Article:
Lecture 7 Quiz




1. The biggest benefit and harm of the media are _________ and _____________.

“The biggest benefit and harm of the media are information and distortion.”

2. What is the “sound bite”, and is it getting longer or shorter? Why?

“A sound bite is an audio [verbal] clip played on TV, or the radio, or the internet. I think it is getting shorter, so that its contents can be easily taken out of context to imply things that weren’t really said.”

“The sound bite is getting shorter because the editors are more concerned about more people watching, keeping their attention, and not about getting the politician’s views across.”

“The ‘sound bite’ is getting shorter because the attention span of the viewer/listener/reader is getting shorter and shorter.”

3. Describe briefly how you think newspapers influence public opinion.

“Television reporters look to newspapers for their stories. Newspapers, even though they are not used very often, play a vital role in both the television and the voters.”

“I believe that newspapers influences the public’s opinion by swaying the truth and only showing what they want to show.”

4. Suppose that a reporter promises you that if you “leak” him information, then he will never reveal your name as the source of the information. Should you believe him? Explain.

“Reporters know that if they reveal who their source for information is, they’ll probably never get reports from that person again. They also won’t be able to learn things from other people because no one will trust them. So you should be able to trust reporters to keep their promise.”

“No, because if he is willing to ‘leak’ the information that you ‘leak’ then he might as well leak yours.”

“If the leak does involve a crime the reporter will be forced under oath to reveal the identity of the person that gave him the leak unless the state in which the events take place has passed shield law, in which case the reporter will not be forced to reveal the identity of the ‘leaker’.”

5. Is a political “trial balloon” filled with air or helium? Explain what it is.

“A ‘trial balloon’ doesn’t have any helium or hot air in it! A trial balloon is when the government gives a story to the press, just to determine the public’s reaction to it. If the reaction is favorable, then Congress might pass the legislation, or the Executive Branch might proceed with its agenda, etc.”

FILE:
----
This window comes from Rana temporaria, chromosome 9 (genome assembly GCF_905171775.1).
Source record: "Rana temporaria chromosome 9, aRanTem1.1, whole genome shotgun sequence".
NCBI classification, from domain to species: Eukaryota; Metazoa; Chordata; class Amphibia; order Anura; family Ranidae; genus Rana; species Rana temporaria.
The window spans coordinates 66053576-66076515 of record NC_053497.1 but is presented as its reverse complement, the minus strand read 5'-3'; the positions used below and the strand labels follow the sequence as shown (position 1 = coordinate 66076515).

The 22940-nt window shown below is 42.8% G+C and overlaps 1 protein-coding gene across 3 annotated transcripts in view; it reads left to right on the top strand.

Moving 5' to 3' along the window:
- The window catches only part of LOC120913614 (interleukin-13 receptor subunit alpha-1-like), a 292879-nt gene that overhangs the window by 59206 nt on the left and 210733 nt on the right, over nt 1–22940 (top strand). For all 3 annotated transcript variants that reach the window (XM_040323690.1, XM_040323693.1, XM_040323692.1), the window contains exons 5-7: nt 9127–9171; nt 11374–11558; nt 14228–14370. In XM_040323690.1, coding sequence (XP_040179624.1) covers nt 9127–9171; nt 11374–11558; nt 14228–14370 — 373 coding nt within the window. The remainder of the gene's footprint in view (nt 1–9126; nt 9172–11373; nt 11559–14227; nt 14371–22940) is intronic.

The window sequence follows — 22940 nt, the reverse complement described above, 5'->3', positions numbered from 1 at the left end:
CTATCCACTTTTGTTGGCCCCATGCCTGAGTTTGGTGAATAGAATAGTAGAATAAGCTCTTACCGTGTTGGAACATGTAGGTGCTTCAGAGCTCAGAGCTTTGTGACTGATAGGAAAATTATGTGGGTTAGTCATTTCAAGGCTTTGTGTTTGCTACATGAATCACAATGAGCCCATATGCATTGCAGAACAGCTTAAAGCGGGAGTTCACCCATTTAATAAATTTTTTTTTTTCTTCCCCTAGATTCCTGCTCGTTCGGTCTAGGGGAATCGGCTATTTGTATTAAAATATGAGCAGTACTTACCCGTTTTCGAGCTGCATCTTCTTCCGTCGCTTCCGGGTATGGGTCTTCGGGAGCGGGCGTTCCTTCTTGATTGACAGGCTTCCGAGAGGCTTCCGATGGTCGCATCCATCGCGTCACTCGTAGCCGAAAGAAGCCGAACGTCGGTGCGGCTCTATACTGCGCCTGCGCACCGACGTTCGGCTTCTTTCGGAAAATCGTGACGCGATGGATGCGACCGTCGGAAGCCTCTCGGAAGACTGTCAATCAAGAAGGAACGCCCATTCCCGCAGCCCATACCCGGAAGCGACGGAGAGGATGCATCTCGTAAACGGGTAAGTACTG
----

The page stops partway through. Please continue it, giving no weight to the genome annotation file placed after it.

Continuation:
“When a politician sends out an idea or a story to the press, solely to gauge the public’s opinion on the subject, the story is called a trial balloon. It can be filled with either air or helium, for if the public likes the thought, it rises, yet if a negative attitude is found, the story sinks as if filled with substance heavier than its surroundings.”

“A political trial balloon is filed with air, specifically hot air. A political trial balloon is a media story staged by the government in order to gauge public reaction to a certain policy. Based on public reaction to the trial balloon, the government may then take action based on what they have learned.”

6. The “fairness doctrine” required broadcasters to give equal time to both sides in campaigns and personal attacks. It was abolished in 1985. Should it be reinstated?

“No. The media has the right to take sides in a political issue. Also, if the government has the right (despite the First Amendment) to control broadcasts in such manner, why not newspapers and magazines? … The ‘fairness doctrine’ leads to a slippery slope getting steeper all the time.”

“I think the ‘Fairness Doctrine’ should be reinstated for television channels that receive public funding, but not for privately owned channels.”

7. In about a month, CBS is going to air a “docu-drama” about Ronald Reagan. I saw clips at a conference on Friday, and many are complaining about distortions and outright lies. Should CBS have a right to air it? What rights does Nancy Reagan have, if any?

“Nancy Reagan can help set CBS straight about her husband, but she has no constitutional right to do anything about it. She canot sue CBS because they are using their constitutional right of free speech and unless the Supreme Court wants to overturn the decision of New York Times v. Sullivan (1964) there is nothing anyone can really do.”

“If CBS absolutely had to embarrass a former president, then they should do it to Bill Clinton. I guess you can say he deserves it.”

“CBS being allowed to air lies about Ronald Reagan has a slight parallel to Nike being allowed to lie about their work conditions overseas. … About the only right Mrs. Reagan has is to sue CBS.”

8. Are third parties (other than the Democratic and Republican Parties) relevant? How?

“I think that third parties are important. They help bring out issues that the major parties don’t have a platform on. They also help the minority voices be heard.”

“I think that third parties are not all that relevant because very rarely are they elected, and they mainly focus on one issue.”